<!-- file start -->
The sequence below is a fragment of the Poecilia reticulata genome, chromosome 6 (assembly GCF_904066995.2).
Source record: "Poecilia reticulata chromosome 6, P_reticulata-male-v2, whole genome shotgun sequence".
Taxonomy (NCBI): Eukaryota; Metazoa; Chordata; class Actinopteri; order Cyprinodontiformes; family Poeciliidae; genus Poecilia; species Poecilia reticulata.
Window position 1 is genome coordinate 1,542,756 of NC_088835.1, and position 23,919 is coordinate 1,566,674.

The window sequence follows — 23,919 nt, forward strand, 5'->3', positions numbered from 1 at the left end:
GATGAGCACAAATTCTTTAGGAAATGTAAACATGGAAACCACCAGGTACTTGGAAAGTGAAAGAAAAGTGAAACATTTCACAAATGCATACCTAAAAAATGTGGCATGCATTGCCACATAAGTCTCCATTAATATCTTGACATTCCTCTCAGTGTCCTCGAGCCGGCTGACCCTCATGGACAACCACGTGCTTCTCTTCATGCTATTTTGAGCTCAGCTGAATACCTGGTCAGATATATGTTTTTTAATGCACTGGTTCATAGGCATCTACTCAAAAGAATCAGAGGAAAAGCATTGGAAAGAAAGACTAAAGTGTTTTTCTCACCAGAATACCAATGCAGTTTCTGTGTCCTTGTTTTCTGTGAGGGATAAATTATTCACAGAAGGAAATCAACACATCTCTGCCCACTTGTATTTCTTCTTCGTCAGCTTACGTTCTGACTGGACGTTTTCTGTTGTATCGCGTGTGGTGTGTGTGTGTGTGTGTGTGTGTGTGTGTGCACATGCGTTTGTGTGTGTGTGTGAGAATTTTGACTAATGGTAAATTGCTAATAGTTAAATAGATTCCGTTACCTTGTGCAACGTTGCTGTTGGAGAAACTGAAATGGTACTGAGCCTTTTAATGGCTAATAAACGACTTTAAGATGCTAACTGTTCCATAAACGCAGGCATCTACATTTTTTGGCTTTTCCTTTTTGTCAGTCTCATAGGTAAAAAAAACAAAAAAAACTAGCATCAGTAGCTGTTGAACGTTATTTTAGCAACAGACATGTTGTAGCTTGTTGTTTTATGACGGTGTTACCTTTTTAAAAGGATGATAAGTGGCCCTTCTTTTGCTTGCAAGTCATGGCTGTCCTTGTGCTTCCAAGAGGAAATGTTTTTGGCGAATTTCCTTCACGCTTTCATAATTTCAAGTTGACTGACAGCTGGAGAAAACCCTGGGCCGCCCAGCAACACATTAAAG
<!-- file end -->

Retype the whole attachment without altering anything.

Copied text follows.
The sequence below is a fragment of the Poecilia reticulata genome, chromosome 6 (assembly GCF_904066995.2).
Source record: "Poecilia reticulata chromosome 6, P_reticulata-male-v2, whole genome shotgun sequence".
Taxonomy (NCBI): Eukaryota; Metazoa; Chordata; class Actinopteri; order Cyprinodontiformes; family Poeciliidae; genus Poecilia; species Poecilia reticulata.
Window position 1 is genome coordinate 1,542,756 of NC_088835.1, and position 23,919 is coordinate 1,566,674.

The window sequence follows — 23,919 nt, forward strand, 5'->3', positions numbered from 1 at the left end:
GATGAGCACAAATTCTTTAGGAAATGTAAACATGGAAACCACCAGGTACTTGGAAAGTGAAAGAAAAGTGAAACATTTCACAAATGCATACCTAAAAAATGTGGCATGCATTGCCACATAAGTCTCCATTAATATCTTGACATTCCTCTCAGTGTCCTCGAGCCGGCTGACCCTCATGGACAACCACGTGCTTCTCTTCATGCTATTTTGAGCTCAGCTGAATACCTGGTCAGATATATGTTTTTTAATGCACTGGTTCATAGGCATCTACTCAAAAGAATCAGAGGAAAAGCATTGGAAAGAAAGACTAAAGTGTTTTTCTCACCAGAATACCAATGCAGTTTCTGTGTCCTTGTTTTCTGTGAGGGATAAATTATTCACAGAAGGAAATCAACACATCTCTGCCCACTTGTATTTCTTCTTCGTCAGCTTACGTTCTGACTGGACGTTTTCTGTTGTATCGCGTGTGGTGTGTGTGTGTGTGTGTGTGTGTGTGTGTGCACATGCGTTTGTGTGTGTGTGTGAGAATTTTGACTAATGGTAAATTGCTAATAGTTAAATAGATTCCGTTACCTTGTGCAACGTTGCTGTTGGAGAAACTGAAATGGTACTGAGCCTTTTAATGGCTAATAAACGACTTTAAGATGCTAACTGTTCCATAAACGCAGGCATCTACATTTTTTGGCTTTTCCTTTTTGTCAGTCTCATAGGTAAAAAAAACAAAAAAAACTAGCATCAGTAGCTGTTGAACGTTATTTTAGCAACAGACATGTTGTAGCTTGTTGTTTTATGACGGTGTTACCTTTTTAAAAGGATGATAAGTGGCCCTTCTTTTGCTTGCAAGTCATGGCTGTCCTTGTGCTTCCAAGAGGAAATGTTTTTGGCGAATTTCCTTCACGCTTTCATAATTTCAAGTTGACTGACAGCTGGAGAAAACCCTGGGCCGCCCAGCAACACATTAAAG